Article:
Written by: Alexa Kennedy Jones-Puthoff
Every year, except in the year after a decennial census is conducted, the Census Bureau releases population estimates for the nation’s more than 3,000 counties and equivalents, along with Puerto Rico’s municipios. Yesterday, we published the first such estimates since the 2010 Census and they show us the first measure of how much each county has grown since Census Day ─ April 1, 2010.
These estimates pertain to July 1, 2011, and provide evidence that different patterns of growth are emerging than what we witnessed during the last decade.
Traditionally, when we think of people packing up their belongings and moving out of state, we often picture them seeking out the sun and surf of Florida.
If we look at the counties with the highest rates of growth during the 15 months after the 2010 Census, we see that several in the top 10 were located far outside what many would consider the Sun Belt, including one in North Dakota, one in Iowa, and one in Washington state. Two more are in the New Orleans vicinity, providing further evidence that this area continues to rebound from 2005’s Hurricane Katrina.
Expanding the list out to the top 50 shows a more traditional pattern, with 38 of the fastest-growing counties over the period located in the South. That said, three of the top 50 are in North Dakota, which had one of the slower rates of growth among all states between the 2000 and 2010 censuses. That gave North Dakota more counties in the top 50 than Florida (which had only one), as many as North Carolina, and more than every state except for Texas, Georgia and Virginia. Furthermore, another two counties are in neighboring South Dakota.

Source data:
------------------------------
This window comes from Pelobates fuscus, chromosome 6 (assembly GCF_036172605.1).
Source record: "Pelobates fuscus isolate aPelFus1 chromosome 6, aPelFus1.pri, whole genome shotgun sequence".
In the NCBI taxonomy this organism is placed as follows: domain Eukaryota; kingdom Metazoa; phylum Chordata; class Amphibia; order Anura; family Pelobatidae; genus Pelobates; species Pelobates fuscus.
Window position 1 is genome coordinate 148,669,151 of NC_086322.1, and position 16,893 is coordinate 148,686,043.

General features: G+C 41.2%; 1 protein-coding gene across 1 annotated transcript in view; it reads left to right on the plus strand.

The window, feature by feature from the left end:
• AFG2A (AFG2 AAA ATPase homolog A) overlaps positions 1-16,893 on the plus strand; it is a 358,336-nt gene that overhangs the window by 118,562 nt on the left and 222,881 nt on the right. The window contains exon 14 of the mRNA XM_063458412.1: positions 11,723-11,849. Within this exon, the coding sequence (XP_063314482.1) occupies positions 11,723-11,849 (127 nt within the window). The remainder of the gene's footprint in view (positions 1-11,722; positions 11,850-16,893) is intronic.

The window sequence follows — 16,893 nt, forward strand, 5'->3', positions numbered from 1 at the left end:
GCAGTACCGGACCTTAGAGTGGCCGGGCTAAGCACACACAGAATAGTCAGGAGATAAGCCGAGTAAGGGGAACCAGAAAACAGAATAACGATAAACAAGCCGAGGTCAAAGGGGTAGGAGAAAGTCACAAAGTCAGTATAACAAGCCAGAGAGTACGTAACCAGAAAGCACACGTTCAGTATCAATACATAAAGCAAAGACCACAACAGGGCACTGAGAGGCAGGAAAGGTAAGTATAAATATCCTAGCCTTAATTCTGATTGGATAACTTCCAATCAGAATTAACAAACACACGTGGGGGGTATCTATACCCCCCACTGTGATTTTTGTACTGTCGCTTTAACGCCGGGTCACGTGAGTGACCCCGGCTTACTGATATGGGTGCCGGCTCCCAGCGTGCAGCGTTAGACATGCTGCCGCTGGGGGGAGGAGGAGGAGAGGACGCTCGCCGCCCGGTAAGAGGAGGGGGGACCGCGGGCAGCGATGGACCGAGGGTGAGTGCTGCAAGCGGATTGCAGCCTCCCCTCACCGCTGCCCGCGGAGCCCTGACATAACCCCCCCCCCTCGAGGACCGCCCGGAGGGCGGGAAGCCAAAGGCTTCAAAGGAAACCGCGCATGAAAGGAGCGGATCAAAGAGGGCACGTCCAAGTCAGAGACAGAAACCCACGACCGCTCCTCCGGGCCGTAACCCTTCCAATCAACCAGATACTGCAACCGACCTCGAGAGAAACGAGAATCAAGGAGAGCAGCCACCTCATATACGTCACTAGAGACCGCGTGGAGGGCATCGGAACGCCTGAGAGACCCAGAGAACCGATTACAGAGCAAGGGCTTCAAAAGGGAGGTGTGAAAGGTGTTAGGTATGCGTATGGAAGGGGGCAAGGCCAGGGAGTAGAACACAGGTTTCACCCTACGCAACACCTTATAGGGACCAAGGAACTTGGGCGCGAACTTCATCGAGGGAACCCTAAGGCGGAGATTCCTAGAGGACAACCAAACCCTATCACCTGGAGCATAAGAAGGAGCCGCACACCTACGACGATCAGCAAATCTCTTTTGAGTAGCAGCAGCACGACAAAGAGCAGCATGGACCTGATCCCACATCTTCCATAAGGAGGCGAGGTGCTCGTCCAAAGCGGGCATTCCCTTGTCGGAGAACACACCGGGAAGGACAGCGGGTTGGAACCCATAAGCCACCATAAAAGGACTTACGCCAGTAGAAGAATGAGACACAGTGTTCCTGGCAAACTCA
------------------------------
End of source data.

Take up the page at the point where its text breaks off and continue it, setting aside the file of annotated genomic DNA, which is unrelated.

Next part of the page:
The counties among the 10 with the highest numeric growth are exclusively in the Sun Belt, however, with four each in Texas and Southern California, and the remaining two in Arizona and Florida, respectively. Harris, Texas, home to Houston, led the way, gaining more than 88,000 residents over the period.
These estimates are the first for counties based on the 2010 Census. The Census Bureau uses births, deaths, administrative records and survey data to develop them. Released along with the county numbers were comparable estimates for metropolitan and micropolitan areas. In the coming months, we will publish estimates of the total population of incorporated places, as well as national, state and county population estimates by age, sex, race and Hispanic origin.